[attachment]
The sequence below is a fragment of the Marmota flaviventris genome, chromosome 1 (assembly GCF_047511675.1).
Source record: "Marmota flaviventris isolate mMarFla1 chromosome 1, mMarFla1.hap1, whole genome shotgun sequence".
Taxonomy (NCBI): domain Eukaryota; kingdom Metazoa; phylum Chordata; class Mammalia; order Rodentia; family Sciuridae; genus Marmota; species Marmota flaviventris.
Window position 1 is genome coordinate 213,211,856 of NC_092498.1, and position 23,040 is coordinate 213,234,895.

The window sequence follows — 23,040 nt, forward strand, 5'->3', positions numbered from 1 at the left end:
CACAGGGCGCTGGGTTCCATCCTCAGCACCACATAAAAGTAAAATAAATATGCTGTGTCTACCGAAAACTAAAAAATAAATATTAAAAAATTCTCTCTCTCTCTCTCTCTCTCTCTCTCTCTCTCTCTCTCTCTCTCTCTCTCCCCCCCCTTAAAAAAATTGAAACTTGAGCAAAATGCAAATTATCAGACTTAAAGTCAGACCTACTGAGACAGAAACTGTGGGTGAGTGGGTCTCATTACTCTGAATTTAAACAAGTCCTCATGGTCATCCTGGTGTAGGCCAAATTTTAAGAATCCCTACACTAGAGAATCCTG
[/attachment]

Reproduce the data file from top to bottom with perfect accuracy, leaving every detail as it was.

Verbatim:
The sequence below is a fragment of the Marmota flaviventris genome, chromosome 1 (assembly GCF_047511675.1).
Source record: "Marmota flaviventris isolate mMarFla1 chromosome 1, mMarFla1.hap1, whole genome shotgun sequence".
Taxonomy (NCBI): domain Eukaryota; kingdom Metazoa; phylum Chordata; class Mammalia; order Rodentia; family Sciuridae; genus Marmota; species Marmota flaviventris.
Window position 1 is genome coordinate 213,211,856 of NC_092498.1, and position 23,040 is coordinate 213,234,895.

The window sequence follows — 23,040 nt, forward strand, 5'->3', positions numbered from 1 at the left end:
CACAGGGCGCTGGGTTCCATCCTCAGCACCACATAAAAGTAAAATAAATATGCTGTGTCTACCGAAAACTAAAAAATAAATATTAAAAAATTCTCTCTCTCTCTCTCTCTCTCTCTCTCTCTCTCTCTCTCTCTCTCTCTCTCCCCCCCCTTAAAAAAATTGAAACTTGAGCAAAATGCAAATTATCAGACTTAAAGTCAGACCTACTGAGACAGAAACTGTGGGTGAGTGGGTCTCATTACTCTGAATTTAAACAAGTCCTCATGGTCATCCTGGTGTAGGCCAAATTTTAAGAATCCCTACACTAGAGAATCCTG